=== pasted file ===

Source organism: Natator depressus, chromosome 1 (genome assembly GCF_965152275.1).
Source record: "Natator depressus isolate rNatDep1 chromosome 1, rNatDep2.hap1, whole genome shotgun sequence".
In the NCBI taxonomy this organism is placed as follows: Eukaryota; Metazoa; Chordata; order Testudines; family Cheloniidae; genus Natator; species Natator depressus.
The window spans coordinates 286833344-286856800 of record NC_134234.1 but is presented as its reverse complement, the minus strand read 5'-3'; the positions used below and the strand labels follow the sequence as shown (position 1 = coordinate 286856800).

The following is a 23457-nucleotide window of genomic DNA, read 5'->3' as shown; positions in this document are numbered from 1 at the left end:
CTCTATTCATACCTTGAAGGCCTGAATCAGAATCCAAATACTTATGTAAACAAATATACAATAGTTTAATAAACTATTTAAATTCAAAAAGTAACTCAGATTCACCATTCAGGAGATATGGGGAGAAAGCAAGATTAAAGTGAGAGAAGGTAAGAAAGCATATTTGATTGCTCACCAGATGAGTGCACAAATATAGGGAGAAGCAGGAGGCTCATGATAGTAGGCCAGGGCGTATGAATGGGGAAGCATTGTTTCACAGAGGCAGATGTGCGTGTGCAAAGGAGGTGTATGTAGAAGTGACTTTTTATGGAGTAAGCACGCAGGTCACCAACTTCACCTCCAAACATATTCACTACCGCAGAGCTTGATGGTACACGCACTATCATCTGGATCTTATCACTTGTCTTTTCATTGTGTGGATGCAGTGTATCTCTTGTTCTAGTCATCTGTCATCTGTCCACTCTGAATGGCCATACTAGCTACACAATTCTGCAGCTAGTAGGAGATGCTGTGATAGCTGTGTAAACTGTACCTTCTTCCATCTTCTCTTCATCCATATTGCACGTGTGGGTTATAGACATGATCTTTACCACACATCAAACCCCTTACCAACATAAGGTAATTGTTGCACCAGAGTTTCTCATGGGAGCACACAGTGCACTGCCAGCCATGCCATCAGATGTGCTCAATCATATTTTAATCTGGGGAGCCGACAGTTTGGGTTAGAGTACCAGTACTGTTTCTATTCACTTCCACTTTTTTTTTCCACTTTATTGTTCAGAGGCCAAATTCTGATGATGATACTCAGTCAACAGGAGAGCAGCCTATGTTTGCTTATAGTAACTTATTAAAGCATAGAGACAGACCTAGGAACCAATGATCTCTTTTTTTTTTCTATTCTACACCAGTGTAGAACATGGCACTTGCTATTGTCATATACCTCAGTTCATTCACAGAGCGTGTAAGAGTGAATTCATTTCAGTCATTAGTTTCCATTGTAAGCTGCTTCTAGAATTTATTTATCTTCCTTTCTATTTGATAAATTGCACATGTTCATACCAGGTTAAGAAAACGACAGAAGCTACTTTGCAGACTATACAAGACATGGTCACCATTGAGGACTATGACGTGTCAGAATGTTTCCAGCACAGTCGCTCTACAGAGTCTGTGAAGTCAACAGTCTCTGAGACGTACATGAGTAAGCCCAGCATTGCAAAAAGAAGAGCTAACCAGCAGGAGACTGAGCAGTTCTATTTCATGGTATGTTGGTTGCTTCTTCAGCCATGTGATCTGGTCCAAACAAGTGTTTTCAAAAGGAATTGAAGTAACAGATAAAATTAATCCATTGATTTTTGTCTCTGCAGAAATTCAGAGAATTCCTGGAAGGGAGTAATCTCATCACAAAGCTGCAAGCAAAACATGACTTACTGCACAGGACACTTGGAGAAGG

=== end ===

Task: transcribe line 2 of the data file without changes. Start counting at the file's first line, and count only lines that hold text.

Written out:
Source record: "Natator depressus isolate rNatDep1 chromosome 1, rNatDep2.hap1, whole genome shotgun sequence".